PHT’s Morning Skate takes a look around the world of hockey to see what’s happening and what we’ll be talking about around the NHL world and beyond.
SB Nation shares its All-Bargain Team. Victor Hedman has to at least be an honorable mention, right? (SB Nation)
Another bit of support for why Mikael Backlund is considered a hidden gem for the Calgary Flames. (The Score)
Want to track line combinations? This is one site aiming to do so, which cannot be easy considering how often NHL coaches tweak their lineups. (Roster Resource)
Apparently even Gabriel Landeskog thinks the Colorado Avalanche’s possession stats were batty last season:
As dangerous as Alex Ovechkin is from the faceoff circle area, here’s compelling evidence that Steven Stamkos deserves credit as the king of that angle:
Another fun shot chart from War on Ice’s interface: Patric Hornqvist could really be a monster on the Pittsburgh Penguins’ power play:
TSN 1200 had The Globe & Mail’s James Mirtle on to talk about how RFID’s might be used to track player movement and give NHL teams (and maybe fans) a whole new set of stats to consider. The NBA already has instituted such ideas; here’s one good example. (TSN 1200)
P.K. Subban answers fan questions for NHL.com:
After months of mixed (at best) statements between the player and the team, Evander Kane said he was happy to be with the Winnipeg Jets recently.
What really matters is how Kane and the team performs going forward though, really. At 23, Kane is at or around the peak years for a star forward, so fellow prominent Jets scorer Blake Wheeler might be fair in throwing down the gauntlet as he did with ESPN’s Craig Custance on Tuesday:
Update: Apparently Kane came across Wheeler’s comment and offered this rather interesting rebuttal:
Naturally, it’s not just about Kane. Wheeler shared his take on what he thinks will be a winning strategy for Winnipeg:
In some ways, Wheeler’s speed-oriented strategy talk reminds of Taylor Hall hoping that the Edmonton Oilers can evoke the New York Rangers’ puck possession and speed from their 2014 postseason run in that it’s all about playing to a team’s strengths.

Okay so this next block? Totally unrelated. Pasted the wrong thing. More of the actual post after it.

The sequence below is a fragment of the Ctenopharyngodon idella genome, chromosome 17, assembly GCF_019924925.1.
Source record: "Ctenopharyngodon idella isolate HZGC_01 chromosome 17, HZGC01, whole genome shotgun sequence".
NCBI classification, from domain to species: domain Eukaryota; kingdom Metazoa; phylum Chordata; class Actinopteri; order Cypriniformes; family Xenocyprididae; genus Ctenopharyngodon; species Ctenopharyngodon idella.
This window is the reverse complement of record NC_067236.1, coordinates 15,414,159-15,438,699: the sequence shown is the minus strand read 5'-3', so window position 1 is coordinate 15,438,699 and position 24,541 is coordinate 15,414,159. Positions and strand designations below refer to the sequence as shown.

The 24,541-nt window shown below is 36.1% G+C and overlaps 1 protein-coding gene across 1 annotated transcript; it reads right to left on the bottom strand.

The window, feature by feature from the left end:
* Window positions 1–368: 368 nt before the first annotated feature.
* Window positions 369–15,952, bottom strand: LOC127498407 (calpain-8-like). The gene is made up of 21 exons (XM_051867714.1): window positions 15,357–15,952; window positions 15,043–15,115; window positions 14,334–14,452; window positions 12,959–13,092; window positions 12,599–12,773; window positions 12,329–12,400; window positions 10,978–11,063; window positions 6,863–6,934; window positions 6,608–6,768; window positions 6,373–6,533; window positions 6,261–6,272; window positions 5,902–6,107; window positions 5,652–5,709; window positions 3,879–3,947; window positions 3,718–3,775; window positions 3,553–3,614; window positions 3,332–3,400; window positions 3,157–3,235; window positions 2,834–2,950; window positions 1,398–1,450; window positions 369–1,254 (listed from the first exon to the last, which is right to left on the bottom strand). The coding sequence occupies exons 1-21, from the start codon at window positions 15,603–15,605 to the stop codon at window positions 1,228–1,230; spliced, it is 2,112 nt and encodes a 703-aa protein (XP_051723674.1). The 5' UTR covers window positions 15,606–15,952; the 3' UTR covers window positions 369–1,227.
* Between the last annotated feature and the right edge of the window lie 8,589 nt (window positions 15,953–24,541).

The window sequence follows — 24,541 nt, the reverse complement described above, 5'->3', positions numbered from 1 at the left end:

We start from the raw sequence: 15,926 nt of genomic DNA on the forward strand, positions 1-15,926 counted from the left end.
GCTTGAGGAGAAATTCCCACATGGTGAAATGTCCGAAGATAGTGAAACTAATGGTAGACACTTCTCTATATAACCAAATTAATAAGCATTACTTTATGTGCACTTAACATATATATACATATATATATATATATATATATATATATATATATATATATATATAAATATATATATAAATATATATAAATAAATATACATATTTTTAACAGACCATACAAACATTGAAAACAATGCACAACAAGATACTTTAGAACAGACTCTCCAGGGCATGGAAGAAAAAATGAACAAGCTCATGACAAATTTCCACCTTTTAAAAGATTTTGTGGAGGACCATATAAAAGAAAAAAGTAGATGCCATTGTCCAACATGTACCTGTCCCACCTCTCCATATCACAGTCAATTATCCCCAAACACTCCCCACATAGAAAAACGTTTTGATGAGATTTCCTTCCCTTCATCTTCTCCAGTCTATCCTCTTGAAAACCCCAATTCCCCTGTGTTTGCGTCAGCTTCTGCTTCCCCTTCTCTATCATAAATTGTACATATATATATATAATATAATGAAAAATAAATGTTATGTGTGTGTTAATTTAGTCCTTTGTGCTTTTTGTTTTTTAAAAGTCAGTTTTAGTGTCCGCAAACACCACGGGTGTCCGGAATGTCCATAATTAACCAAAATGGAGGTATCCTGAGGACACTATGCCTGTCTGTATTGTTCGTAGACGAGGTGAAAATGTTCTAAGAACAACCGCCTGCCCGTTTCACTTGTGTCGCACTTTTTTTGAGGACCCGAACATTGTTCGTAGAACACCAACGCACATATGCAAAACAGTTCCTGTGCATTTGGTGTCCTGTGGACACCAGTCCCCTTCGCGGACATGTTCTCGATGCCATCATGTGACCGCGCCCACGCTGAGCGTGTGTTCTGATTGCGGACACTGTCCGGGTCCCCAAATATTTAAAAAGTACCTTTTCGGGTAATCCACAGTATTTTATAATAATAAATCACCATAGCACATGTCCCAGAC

Of course, such a strategy will be a lot more successful if one of the league’s budding power forwards can flirt with (if not, dare we say, best) his 30-goal form from 2011-12.
In case you’re wondering, only eight percent of PHT voters said the Jets shouldn’t trade Kane, while a slight majority said Winnipeg should only move him if there’s a strong market. Long story short, the jury is very much out on a power forward with a lot of potential who draws quite a bit of controversy.
It happens with almost every great defenseman: mistakes are made considering the substantial ice time and challenges they face and those gaffes are often magnified when there’s a narrative at the ready. So it goes with Boston Bruins defenseman Zdeno Chara: as he gets older, any mistake or rough series serves as a catalyst for questions about a decline.
Really, though, it’s actually somewhat difficult to state empirically that Chara is already on the downside of his career.
Yes, he’s 37, but his possession stats remain strong even amid tough assignments and he was a deserving finalist for the 2014 Norris Trophy. Changes to his ice time have been subtle, at least in the last couple seasons. In the grand scheme of things, most critiques about his ability to maintain elite form are anecdotal.
Still, there’s one thing that’s not really up for debate: as the largest specimen to ever play dominant NHL hockey, he probably has to really work hard to stay mobile enough to thrive in a game that gets faster every year.
Luckily, Chara recognizes that. He told CSNNE.com that he’s emphasizing footwork, quickness, speed and agility in his offseason training.